Note that the Dito Telecommunity Corp. setups are to be done by Filipino engineers and managed by Filipinos. Sen. Ralph Recto and others who criticise may have some basis to say that it may be safer to set up away from military camps, but lawmakers must also give credit to Defense Secretary Delfin Lorenzana and the rest of the military intelligence community for doing their jobs and exercising due diligence on matters of national security.

Malaysia’s Prime Minister Mahathir bin Mohamad, a pillar of the Association of Southeast Asian Nations (Asean), said he was quite sure that the US Central Intelligence Agency has, for a long time, been reporting everything that has been happening in Malaysia and China.

He said of Huawei, “We try to make use of their technology as much as possible. Yes, there may be some spying, but what is there to spy [for] in Malaysia,” asked Mahathir, pointing out that Huawei is much more advanced and economical in some areas than other technological companies, including those in the US and EU.

And what about the curious case of Joseph Scott Pemberton? While many quarters in the Philippines may not agree with the recent release of the convicted killer, the merits of the legal proceedings, at this point, belong to the courts.

What is more fundamentally at issue here is not the release of the US Marine itself  but that much of US laws have been upheld the whole time at the expense of Philippine laws on Philippine soil. During and after Pemberton’s  trial, Filipinos never had sole physical custody of the American soldier, and trial processes required US consent. This was for a US Marine corporal, who after engaging sexual services, “acting in self-defense” against a transgender, brutalized, asphyxiated and dunked her head in a toilet, killing her. Now, he walks free. One might say it is symbolic, and some tears may fall for the Philippines.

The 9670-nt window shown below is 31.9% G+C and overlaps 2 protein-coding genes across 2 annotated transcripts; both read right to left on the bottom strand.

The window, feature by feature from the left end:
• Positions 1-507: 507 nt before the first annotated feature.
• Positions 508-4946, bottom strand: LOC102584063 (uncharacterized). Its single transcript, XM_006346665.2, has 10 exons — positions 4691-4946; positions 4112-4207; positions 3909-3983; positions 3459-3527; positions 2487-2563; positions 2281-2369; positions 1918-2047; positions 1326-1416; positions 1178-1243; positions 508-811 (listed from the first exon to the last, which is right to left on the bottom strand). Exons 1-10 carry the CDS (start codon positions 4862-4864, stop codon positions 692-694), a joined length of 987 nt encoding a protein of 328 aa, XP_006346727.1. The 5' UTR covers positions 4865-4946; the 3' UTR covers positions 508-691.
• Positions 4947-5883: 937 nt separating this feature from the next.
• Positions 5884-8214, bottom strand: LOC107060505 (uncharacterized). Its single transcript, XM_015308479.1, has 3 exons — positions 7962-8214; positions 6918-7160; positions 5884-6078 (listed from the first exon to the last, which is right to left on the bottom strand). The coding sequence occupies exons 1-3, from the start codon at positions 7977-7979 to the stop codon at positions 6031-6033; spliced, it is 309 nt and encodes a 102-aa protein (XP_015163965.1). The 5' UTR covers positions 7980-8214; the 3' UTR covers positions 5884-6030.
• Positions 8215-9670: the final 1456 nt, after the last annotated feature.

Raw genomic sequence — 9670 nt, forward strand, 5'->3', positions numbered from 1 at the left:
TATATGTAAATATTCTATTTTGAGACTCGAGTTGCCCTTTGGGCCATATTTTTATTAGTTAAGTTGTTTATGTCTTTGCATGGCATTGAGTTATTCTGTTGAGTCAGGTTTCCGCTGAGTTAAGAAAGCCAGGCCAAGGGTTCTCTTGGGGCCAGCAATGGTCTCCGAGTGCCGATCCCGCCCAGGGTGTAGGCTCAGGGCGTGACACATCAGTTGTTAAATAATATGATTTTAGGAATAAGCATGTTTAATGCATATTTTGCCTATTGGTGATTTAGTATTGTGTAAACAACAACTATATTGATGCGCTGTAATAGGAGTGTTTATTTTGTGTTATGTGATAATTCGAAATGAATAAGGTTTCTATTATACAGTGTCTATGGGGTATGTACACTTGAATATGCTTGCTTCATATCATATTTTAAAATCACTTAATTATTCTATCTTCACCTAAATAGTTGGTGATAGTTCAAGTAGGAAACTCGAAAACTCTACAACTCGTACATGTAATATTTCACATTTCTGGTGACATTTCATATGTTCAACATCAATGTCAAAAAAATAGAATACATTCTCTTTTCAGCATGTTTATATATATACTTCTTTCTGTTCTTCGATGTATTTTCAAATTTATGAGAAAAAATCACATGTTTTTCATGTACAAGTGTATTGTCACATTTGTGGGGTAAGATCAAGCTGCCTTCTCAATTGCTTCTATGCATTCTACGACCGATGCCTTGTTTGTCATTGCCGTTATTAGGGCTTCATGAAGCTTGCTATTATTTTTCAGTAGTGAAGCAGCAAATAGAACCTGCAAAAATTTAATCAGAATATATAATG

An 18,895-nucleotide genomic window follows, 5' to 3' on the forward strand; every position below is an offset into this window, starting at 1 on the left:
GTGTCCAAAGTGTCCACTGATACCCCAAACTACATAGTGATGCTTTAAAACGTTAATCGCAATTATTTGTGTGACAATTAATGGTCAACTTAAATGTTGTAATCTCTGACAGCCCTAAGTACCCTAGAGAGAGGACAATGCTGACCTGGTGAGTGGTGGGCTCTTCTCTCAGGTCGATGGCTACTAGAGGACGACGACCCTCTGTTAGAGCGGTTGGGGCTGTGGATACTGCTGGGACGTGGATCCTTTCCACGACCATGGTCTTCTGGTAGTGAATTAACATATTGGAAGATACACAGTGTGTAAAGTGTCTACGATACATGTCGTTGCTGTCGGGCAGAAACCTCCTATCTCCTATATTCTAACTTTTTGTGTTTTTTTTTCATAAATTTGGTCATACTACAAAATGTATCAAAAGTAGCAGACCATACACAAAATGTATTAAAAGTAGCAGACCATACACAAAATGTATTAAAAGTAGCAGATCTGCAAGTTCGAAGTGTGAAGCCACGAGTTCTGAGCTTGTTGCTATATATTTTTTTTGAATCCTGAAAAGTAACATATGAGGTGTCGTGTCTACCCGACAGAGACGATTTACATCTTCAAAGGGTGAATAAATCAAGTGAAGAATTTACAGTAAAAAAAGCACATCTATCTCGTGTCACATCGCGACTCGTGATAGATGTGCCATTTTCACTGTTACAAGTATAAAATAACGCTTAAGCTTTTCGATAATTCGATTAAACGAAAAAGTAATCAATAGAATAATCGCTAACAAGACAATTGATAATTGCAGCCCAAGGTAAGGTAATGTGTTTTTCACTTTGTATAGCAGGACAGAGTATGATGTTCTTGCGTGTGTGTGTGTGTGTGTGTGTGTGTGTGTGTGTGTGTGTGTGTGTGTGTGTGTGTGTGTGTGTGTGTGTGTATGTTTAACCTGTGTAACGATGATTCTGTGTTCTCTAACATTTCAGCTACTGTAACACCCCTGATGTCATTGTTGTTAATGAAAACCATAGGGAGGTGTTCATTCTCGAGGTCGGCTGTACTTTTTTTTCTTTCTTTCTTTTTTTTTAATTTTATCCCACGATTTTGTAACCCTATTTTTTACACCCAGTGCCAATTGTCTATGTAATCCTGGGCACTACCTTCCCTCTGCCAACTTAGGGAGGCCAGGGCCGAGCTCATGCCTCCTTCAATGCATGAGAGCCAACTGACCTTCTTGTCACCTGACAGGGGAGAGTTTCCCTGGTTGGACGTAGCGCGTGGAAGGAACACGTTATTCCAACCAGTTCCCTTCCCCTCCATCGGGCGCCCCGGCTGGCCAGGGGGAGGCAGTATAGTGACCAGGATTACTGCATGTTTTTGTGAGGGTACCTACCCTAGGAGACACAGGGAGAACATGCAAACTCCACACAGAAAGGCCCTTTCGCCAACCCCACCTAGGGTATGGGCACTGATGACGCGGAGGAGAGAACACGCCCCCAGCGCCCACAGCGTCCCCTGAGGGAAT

Sadly, such things do happen, and the marine was young. But how would a Filipino military person be treated in an equivalent case in the US? Singaporeans and Japanese governments have shown they will not give US or other citizens special treatment whether the sentence is caning, jailing or execution. To compare, the US physically dragged out Julian Paul Assange of Wikileaks all the way from the United Kingdom’s Ecuadorian embassy to throw him into US detention. Other military detainees of the US in Guantanamo and elsewhere are tortured and killed, and pictures are taken as trophies.

Regarding Confucius Institutes (CIs), why does Justice Carpio attack the language and culture school around the same time that US Secretary of State Mike Pompeo makes a similar action in the US? Has Carpio or his friends spent time attending some of the CI classes, or did they merely accept the US line? Confucius Institutes help teach the language, philosophy, calligraphy, herbal medicine, life and art of China. The CI teachers help the Filipino professionals, businessmen and government personnel to become more effective teachers, negotiators, diplomats and social-relations builders just as learning English or the language of any large-economy, developed country helps the learner become better equipped to capitalise on globalization.  The US Government Accountability Office has investigated and cited “US university employees [reporting] that they - not China - had full control” and even found “90 agreements included language specifically protecting academic freedom [of the host universities].”